Third, Plaintiff's claims alleging violations of his rights under the Fifth, Sixth, Ninth, and Fourteenth Amendments must be dismissed because Plaintiff alleges no facts to support such claims. He merely lists those amendments as bases for relief without further explanation. As noted, conclusory allegations are insufficient to state a claim under § 1983. Iqbal, 556 U.S. at 678; Twombly, 550 U.S. at 555-57; Crawford-El, 523 U.S. at 588; Moldowan, 578 F.3d at 390-91.

         Construing Plaintiff's Complaint liberally, however, the Court finds that he alleges sufficient facts to state claims for relief under the Fourth and/or Eighth Amendments against Defendants Sweeny and Pulaski concerning the strip search and the detention in his cell in only his underwear for 48 hours. Service of the Fourth and Eighth Amendment claims upon Defendants Sweeny and Pulaski therefore is appropriate.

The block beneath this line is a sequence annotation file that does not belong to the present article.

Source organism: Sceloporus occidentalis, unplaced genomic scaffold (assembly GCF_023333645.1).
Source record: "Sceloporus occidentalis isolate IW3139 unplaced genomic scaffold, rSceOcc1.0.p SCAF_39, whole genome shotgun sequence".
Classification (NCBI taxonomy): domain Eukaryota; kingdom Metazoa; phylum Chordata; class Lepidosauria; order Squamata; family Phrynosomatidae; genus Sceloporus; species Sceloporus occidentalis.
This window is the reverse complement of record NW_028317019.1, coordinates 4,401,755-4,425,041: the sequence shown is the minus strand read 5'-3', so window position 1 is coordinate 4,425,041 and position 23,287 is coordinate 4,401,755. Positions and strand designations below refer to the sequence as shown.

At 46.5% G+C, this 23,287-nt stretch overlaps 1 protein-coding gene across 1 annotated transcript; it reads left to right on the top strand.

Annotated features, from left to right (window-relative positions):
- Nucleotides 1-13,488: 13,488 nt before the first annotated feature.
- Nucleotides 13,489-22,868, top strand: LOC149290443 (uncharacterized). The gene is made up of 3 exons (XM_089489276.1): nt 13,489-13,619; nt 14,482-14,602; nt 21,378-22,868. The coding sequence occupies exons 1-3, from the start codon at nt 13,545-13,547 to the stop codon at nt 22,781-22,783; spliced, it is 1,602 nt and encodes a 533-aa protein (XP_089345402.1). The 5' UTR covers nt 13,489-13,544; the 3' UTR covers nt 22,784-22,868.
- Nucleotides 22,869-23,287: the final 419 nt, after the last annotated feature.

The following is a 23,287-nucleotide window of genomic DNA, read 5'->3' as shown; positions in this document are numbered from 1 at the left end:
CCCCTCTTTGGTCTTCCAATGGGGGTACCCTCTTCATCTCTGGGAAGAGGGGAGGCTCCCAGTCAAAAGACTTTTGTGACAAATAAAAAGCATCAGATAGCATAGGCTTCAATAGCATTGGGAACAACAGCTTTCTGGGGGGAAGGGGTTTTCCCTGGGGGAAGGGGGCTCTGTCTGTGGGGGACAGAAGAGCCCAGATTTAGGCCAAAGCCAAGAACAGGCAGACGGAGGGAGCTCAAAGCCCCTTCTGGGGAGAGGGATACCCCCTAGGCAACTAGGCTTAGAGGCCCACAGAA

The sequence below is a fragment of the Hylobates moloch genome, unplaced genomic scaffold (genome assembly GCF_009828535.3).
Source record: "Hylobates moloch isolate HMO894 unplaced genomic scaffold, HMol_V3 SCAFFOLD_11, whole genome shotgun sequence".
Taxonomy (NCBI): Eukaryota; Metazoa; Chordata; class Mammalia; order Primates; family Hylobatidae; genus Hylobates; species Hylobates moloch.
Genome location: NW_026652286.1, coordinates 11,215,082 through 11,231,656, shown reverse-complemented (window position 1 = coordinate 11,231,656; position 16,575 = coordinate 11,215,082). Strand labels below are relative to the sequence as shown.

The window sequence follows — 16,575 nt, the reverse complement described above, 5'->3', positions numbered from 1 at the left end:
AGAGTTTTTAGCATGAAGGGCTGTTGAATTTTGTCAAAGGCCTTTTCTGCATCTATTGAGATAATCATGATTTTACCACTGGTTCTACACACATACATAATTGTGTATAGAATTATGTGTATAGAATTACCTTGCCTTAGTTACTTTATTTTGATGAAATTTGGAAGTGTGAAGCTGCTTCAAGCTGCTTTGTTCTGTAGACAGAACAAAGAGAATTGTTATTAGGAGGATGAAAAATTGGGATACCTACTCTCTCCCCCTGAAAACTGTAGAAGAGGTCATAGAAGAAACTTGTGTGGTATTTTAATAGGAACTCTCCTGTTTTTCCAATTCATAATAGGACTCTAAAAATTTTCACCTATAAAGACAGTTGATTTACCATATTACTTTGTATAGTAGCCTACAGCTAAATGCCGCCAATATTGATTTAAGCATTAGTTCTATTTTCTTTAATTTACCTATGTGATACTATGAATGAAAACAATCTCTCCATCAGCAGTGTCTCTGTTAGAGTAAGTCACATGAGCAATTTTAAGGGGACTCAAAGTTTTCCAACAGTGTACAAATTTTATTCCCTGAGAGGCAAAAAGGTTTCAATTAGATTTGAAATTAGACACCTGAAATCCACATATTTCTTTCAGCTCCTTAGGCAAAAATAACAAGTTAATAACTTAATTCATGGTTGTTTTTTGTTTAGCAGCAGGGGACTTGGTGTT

III. CONCLUSION

         For the reasons stated, the Court concludes that Plaintiff fails to state a claim upon which relief may be granted under 42 U.S.C. § 1983 against Defendants Saginaw County Jail, Federspiel, Hart, Kerns, and Lagalo and as to the alleged violations of his rights under the Fifth, Sixth, Ninth, and ...